Home Improvement Safety Tips for DIY Projects
Many people decide that they want to do home renovations without hiring a professional. Homeowners often choose to take this route to save money, although it might also just be an entertaining hobby for them that also makes the home more enjoyable. With attention to these important safety tips, people can avoid getting hurt as they work on do-it-yourself projects.
Study in Advance
DIY work could be an effective way to cut costs, as long as homeowners know exactly how to do it properly. Home improvement projects range from something as simple as painting a bedroom to the complexity of building an entirely new kitchen. The difficulty of the project usually correlates to the time it takes to research and fully understand what to do. However, knowing how to perform the tasks individually is not sufficient. Homeowners should also understand the common risks involved with each project, such as:
- ventilation needs
- fall hazards
- fire or poisoning concerns
This will help to ensure a better result, with less at stake during the job.
Know Your Limitations
While it can be tempting to do everything yourself in order to save money, some jobs are just best left to a professional. Typically, jobs that involve electricity should only be handled by a licensed contractor. Take a realistic look at all of the tasks you wish to complete. If any seem out of your depth, or make you worry for your safety, it's best not to take the risk. Professional services exist for a reason, and even the best DIYers need some help every now and then.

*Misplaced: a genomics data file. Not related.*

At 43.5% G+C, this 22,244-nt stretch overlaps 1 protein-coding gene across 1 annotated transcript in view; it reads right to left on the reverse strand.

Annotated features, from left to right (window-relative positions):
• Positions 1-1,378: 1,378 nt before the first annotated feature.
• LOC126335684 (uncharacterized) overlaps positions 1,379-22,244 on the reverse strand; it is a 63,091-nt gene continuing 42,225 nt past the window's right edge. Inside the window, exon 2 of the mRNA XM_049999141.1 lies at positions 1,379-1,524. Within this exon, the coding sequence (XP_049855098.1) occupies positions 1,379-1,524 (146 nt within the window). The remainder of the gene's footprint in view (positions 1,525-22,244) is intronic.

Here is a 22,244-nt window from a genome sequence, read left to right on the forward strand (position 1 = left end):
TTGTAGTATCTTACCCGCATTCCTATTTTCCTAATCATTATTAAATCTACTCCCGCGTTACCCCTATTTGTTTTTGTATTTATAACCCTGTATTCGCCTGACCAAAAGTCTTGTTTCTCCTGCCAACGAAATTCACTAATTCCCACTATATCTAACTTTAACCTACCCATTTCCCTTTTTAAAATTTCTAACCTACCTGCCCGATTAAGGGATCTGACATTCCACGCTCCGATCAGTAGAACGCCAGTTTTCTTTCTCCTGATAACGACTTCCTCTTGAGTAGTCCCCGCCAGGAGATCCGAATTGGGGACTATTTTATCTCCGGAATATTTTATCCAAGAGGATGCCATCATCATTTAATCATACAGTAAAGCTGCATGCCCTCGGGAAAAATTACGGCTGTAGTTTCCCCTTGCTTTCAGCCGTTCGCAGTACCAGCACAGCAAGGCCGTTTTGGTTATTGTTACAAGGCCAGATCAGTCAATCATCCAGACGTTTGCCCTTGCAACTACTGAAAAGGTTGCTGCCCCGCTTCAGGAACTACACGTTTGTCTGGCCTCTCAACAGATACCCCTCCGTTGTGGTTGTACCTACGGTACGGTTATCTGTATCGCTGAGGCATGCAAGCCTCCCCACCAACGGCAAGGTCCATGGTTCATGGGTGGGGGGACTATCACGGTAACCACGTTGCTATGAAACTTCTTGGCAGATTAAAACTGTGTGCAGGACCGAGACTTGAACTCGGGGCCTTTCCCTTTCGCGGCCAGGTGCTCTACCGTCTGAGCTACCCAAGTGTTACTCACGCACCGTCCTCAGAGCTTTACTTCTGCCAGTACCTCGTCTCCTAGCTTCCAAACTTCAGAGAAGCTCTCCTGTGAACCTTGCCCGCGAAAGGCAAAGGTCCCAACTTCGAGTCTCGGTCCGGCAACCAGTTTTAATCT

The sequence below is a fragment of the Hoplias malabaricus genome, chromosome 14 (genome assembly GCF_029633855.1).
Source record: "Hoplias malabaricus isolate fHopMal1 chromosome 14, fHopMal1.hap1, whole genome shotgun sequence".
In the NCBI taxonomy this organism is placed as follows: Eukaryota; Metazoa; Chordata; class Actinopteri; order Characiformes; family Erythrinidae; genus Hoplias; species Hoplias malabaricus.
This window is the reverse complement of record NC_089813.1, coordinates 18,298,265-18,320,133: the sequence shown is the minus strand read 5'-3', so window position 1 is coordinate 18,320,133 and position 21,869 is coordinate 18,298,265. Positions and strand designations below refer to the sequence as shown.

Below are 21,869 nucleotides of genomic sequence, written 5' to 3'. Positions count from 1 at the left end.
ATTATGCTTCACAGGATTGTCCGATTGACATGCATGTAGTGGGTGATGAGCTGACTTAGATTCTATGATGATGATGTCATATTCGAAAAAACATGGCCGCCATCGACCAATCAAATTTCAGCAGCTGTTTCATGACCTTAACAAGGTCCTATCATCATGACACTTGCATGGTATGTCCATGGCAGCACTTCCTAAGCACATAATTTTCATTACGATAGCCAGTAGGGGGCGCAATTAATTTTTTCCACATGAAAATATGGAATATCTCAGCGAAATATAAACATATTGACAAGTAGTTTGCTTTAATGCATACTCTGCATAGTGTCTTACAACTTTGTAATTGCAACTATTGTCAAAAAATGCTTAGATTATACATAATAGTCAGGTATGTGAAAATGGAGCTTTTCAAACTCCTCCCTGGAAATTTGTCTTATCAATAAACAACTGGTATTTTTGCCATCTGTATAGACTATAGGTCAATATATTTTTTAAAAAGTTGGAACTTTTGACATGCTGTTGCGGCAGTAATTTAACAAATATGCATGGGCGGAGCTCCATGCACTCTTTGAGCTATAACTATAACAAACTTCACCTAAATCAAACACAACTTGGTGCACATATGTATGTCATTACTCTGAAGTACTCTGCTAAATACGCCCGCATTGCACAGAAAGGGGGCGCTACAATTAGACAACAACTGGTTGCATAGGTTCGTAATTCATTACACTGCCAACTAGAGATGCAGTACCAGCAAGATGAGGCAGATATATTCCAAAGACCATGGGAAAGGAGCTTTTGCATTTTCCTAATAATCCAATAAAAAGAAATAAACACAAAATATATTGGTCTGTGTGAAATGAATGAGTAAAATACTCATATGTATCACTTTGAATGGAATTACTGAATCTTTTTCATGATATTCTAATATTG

Use Proper Safety Equipment
There are dozens of ways that injuries can occur while working on any given home renovation project. Fortunately, safety equipment can minimize the risk, when it is used properly and consistently. In preparation for the project, homeowners should find out what kinds of equipment are typically used by professionals to avoid injury, including:
- protective eyewear
- masks and ventilation equipment
If the task requires use of a ladder, people must plan to use the right kind of ladder. Such jobs may require a second person to help ensure safety when climbing up or down.
Research Emergency Procedures
Planning to stay safe will often prevent any kind of accident, but sometimes a hazard is unavoidable. In this instance, it is vital to understand best practices for handling an emergency. Homeowners will be in better shape if they are familiar with ideal methods for treating chemical burns, accidental inhalation of toxic fumes, and basic wound care. Fires involving electricity require a fire extinguisher, and are not safe to put out with water. The fire extinguisher should be charged and in good condition, in case it is needed.
Consider Safety for Children and Pets
Even if all the adults in the home have a proper understanding of the ways to stay safe during construction, children and pets may pose unique risks that call for additional care. Young children and pets should not be allowed to play near the site of renovation, especially if there is not an adult there to supervise them. Children and pets are just as susceptible to burns, poisoning, or injury, and must have proper safety gear if they are going to be moving around in the vicinity. Parents who plan to have older children or teenagers help with the project should confirm that their children understand how to use equipment safely, and can avoid the temptation to become reckless during each task.
Starting a DIY project can be a fun way to preserve home value and make the property more useful. By attending to all safety concerns before, during, and after the project, homeowners will better avoid injury and have greater satisfaction with the end result.
Life is Precious. Be Prepared.
Blog courtesy of: